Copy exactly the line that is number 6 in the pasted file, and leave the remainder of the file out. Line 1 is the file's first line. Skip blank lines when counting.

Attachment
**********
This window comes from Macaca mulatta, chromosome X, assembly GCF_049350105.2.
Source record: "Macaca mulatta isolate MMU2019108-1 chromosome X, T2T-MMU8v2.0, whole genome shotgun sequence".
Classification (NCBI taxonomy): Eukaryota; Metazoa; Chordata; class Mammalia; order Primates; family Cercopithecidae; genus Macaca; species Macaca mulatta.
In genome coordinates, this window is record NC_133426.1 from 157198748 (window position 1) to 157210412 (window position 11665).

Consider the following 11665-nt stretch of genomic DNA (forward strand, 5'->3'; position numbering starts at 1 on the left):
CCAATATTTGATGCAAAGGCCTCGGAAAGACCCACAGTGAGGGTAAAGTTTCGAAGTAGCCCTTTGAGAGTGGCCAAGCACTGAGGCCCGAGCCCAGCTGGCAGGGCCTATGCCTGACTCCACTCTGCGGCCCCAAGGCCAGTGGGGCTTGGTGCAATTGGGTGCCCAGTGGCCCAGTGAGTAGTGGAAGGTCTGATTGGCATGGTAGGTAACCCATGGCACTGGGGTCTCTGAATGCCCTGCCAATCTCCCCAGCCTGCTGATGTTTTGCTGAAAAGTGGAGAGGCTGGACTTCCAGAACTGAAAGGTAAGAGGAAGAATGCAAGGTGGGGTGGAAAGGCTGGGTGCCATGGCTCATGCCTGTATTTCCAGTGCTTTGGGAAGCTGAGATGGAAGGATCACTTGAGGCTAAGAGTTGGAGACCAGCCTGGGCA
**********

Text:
CCAATATTTGATGCAAAGGCCTCGGAAAGACCCACAGTGAGGGTAAAGTTTCGAAGTAGCCCTTTGAGAGTGGCCAAGCACTGAGGCCCGAGCCCAGCTGGCAGGGCCTATGCCTGACTCCACTCTGCGGCCCCAAGGCCAGTGGGGCTTGGTGCAATTGGGTGCCCAGTGGCCCAGTGAGTAGTGGAAGGTCTGATTGGCATGGTAGGTAACCCATGGCACTGGGGTCTCTGAATGCCCTGCCAATCTCCCCAGCCTGCTGATGTTTTGCTGAAAAGTGGAGAGGCTGGACTTCCAGAACTGAAAGGTAAGAGGAAGAATGCAAGGTGGGGTGGAAAGGCTGGGTGCCATGGCTCATGCCTGTATTTCCAGTGCTTTGGGAAGCTGAGATGGAAGGATCACTTGAGGCTAAGAGTTGGAGACCAGCCTGGGCA